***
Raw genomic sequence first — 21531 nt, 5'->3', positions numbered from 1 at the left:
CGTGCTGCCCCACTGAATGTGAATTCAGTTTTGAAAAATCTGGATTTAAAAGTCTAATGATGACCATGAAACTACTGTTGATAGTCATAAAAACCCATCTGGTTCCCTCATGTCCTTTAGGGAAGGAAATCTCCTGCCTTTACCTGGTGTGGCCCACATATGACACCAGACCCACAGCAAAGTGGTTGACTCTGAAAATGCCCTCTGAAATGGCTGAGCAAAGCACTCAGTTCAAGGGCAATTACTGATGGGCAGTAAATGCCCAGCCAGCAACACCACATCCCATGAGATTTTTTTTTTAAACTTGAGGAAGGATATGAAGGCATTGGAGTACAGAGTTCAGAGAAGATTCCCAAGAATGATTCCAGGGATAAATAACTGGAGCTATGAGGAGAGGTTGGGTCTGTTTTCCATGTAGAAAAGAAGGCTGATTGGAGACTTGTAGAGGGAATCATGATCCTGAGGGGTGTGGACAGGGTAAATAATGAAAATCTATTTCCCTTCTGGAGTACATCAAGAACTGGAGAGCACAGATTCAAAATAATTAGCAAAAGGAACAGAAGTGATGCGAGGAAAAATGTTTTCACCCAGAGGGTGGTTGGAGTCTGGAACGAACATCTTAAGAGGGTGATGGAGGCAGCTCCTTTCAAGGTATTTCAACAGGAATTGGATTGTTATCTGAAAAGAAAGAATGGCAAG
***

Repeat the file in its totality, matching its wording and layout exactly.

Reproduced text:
Raw genomic sequence first — 21531 nt, 5'->3', positions numbered from 1 at the left:
CGTGCTGCCCCACTGAATGTGAATTCAGTTTTGAAAAATCTGGATTTAAAAGTCTAATGATGACCATGAAACTACTGTTGATAGTCATAAAAACCCATCTGGTTCCCTCATGTCCTTTAGGGAAGGAAATCTCCTGCCTTTACCTGGTGTGGCCCACATATGACACCAGACCCACAGCAAAGTGGTTGACTCTGAAAATGCCCTCTGAAATGGCTGAGCAAAGCACTCAGTTCAAGGGCAATTACTGATGGGCAGTAAATGCCCAGCCAGCAACACCACATCCCATGAGATTTTTTTTTTAAACTTGAGGAAGGATATGAAGGCATTGGAGTACAGAGTTCAGAGAAGATTCCCAAGAATGATTCCAGGGATAAATAACTGGAGCTATGAGGAGAGGTTGGGTCTGTTTTCCATGTAGAAAAGAAGGCTGATTGGAGACTTGTAGAGGGAATCATGATCCTGAGGGGTGTGGACAGGGTAAATAATGAAAATCTATTTCCCTTCTGGAGTACATCAAGAACTGGAGAGCACAGATTCAAAATAATTAGCAAAAGGAACAGAAGTGATGCGAGGAAAAATGTTTTCACCCAGAGGGTGGTTGGAGTCTGGAACGAACATCTTAAGAGGGTGATGGAGGCAGCTCCTTTCAAGGTATTTCAACAGGAATTGGATTGTTATCTGAAAAGAAAGAATGGCAAG